At the Mountains of Movie Madness — Week Four
Last year, I took part in an experiment in recommendations. When a friend recommends something to me, I typically remember it, but I also get to it when I get to it. So I spent one month last year sampling every TV show people recommended to me. I found that to be a blast, so I’m stupid enough to do it again this summer, but this time with movies.
Since so many movies were recommended, I’m not going to be able to get this done in a month. Every Tuesday, I’ll write about which ones I’ve watched and what I thought about them. The only rule to the recommendation was that they had to pick a film I haven’t seen. Some used that to pick great movies they know I haven’t watched yet and some used that to pick movies that look so awful they know I wouldn’t watch it. Either way, I’m watching them now.
Week Four – What Just Happened?
Hot Rod (Akiva Schaffer, 2007)
My brother adores this film. He quotes it all the time and he’s seen it more than I wish to believe. I only wish it was good enough to justify his adoration. It stars plenty of comedians I like and has a funny-enough premise, but the whole film is just a mess. Scenes either succeed or bomb, no middle ground. All of the editing is choppy. Also, the film jumps around from the town thinking Rod is an idiot or a hero without anything to justify a transition. It’s a weird thing to say, but “MacGruber” is a much better film than this.
Counter-Recommendation: A Shot in the Dark
The Moon is Blue (Otto Preminger, 1953)
Recommended by Krystal Cole
How did this one slip past me? You have William Holden and David Niven at odds at trying to woo a young girl in a classic screwball-comedy setup. Perhaps this one isn’t as well known is because it’s so odd. Nothing on the surface feels odd; it’s only when you try to play along with the metaphors. The story is a not-so-thin attempt for one of these two men to sleep with this girl. They talk about sex frankly, but then it appears that marriage equals sex, or maybe it’s kissing equals sex. They try so hard to avoid saying the wrong thing that it’s so hard to figure out what they are actually talking about or what their intentions are. Is it all about exhaustion and desperation to sleep with her, or did actual feeling evolve from this manipulation game? Also, there’s this whole subplot about trying to basically buy her virginity, and I know I got those metaphors right. This is an odd Hollywood film.
Counter-Recommendation: Paris When It Sizzles
The Believer (Henry Bean, 2001)
Recommended by Alex Leachman
I went in knowing pretty much nothing about this movie. All I knew was the title and that Ryan Gosling was in it. During the opening credits, Gosling’s character beats up a boy simply because he’s Jewish. It gets more awkward from there. This film was fascinating. It’s the apparently true(ish) story about a man who grew up Jewish and became an neo-Nazi. I can’t remember another film with so much hate boiled up in every second. It was so hateful that it was uncomfortable to watch. Gosling is incredible in this — not just because of how terrible he allows himself to be but by never shying away when the character is really conflicted with his heritage. That vulnerable confusion was incredible.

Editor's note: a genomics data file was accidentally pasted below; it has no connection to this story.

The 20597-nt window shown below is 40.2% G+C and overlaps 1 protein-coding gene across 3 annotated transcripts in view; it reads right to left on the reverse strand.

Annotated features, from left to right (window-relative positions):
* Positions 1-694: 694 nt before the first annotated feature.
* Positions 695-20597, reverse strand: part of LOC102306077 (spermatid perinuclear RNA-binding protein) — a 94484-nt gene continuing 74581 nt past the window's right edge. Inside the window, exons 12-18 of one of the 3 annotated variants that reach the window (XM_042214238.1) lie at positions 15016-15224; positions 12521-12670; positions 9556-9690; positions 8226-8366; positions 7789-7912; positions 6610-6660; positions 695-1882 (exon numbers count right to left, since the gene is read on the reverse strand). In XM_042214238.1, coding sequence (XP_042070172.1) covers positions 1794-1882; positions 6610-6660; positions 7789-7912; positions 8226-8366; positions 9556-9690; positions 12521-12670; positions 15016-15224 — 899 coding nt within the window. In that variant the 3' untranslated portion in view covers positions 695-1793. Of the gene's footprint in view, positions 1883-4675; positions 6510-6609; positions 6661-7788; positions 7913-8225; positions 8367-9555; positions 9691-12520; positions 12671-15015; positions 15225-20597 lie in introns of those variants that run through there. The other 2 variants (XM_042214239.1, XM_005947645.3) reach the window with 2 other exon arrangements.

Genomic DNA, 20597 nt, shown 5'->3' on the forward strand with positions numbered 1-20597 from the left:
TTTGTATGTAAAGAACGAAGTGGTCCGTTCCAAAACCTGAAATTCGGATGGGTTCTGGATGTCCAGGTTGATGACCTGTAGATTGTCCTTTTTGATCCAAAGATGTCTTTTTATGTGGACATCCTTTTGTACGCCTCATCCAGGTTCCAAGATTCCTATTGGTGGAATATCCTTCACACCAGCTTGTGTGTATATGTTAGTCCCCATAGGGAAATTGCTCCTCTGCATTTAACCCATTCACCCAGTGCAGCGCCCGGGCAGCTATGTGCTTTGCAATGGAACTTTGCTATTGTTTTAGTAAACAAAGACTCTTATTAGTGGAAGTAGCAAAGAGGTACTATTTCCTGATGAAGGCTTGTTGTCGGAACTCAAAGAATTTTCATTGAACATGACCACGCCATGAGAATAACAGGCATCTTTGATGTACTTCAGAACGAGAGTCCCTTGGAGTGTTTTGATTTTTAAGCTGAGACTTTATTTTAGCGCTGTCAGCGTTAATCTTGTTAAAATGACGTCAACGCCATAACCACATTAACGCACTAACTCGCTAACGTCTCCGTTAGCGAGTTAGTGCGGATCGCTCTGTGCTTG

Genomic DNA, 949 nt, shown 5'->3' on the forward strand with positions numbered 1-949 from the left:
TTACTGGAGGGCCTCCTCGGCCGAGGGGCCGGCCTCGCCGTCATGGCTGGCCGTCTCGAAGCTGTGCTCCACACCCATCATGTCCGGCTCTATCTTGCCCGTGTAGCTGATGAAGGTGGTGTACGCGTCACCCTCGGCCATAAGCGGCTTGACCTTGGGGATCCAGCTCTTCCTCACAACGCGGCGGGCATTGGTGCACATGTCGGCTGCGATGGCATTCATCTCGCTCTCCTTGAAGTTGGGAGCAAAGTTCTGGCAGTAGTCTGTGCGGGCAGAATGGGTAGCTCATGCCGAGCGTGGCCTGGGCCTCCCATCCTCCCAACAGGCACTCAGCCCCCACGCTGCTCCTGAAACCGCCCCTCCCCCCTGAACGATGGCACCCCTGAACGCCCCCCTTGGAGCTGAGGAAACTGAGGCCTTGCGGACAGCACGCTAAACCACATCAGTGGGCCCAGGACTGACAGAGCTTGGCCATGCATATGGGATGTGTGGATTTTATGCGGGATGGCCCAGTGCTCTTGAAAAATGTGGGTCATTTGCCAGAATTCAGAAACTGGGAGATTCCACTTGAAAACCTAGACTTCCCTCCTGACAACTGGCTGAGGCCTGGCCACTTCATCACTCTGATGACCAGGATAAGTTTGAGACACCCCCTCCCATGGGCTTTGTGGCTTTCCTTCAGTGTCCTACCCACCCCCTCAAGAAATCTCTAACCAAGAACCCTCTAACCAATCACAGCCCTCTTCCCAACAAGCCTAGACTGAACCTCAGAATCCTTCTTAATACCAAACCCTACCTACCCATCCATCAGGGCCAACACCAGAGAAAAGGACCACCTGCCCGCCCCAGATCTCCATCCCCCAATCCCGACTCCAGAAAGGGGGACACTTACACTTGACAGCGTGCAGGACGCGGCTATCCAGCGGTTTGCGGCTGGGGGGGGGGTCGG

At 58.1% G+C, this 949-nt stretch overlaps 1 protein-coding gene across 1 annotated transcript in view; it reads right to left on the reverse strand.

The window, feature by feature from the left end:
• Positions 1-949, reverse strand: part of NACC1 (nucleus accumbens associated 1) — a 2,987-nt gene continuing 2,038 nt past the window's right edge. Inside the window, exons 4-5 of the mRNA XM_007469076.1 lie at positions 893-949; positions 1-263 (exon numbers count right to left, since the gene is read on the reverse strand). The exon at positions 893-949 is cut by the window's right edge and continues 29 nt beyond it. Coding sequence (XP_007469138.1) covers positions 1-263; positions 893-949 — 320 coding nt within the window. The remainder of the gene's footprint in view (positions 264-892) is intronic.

Counter-Recommendation: Half Nelson
Cowboy Bebop: The Movie (Shinichirô Watanabe, 2001)
Last year when I did the TV recommendations, I finally started the show “Cowboy Bebop” and thought it was pretty damn cool. I had seen the movie a long time ago and pretty much forgotten every frame of it. When I started this up, I recognized none of it. Once again, this is a damn cool series. It still has this bizarre feeling about it where I feel it doesn’t focus enough on its own plot. I can’t describe it, but it’s like it’s always just an observer. Despite that odd point I still can’t put my finger on, this is a blast of a movie. It’s an animated film that chooses the most interesting things on which to focus. The opening credits feel like a B-roll documentary look of a city but capture something very truthful. It’s a world I’m always happy to return to … which reminds me I need to finish the TV series.
Possession (Andrzej Zulawski, 1981)
OK, what the hell was that? I didn’t get most of the movie. I tried. I looked up stuff afterward trying to see why characters were doing what they were doing, but I think sometimes you just have to scream. A lot. Despite not following any of the madness and details of the plot, this is still somehow really engaging — mostly because of a jaw-droppingly impressive performance from Isabele Adjani. When she is freaking out in a corridor in a long shot, it’s unhinged wonder. During the first quarter of the movie when Sam Neill cannot sit or stand still for the love of anything, “Possession” did a great job of making me really anxious. For a purely emotional experience, this got me, but I still have no idea what I saw. I may have to watch this again. In a few years.
Counter-Recommendations: The Passion of Joan of Arc and The Piano Teacher
Yep, it’s a shorter batch this week. I was caught up in watching films for my other job. Next week, I’m on vacation so no article for me. During that time, you can ponder why I chose a literary reference for my title instead of a cinematic one. The latter would have been a good idea.
In two weeks, I’ll (probably) talk about talking about Richard III, find out if Greg Kinnear will ever come out OK in a romantic triangle and maybe finally watch “Lenny”.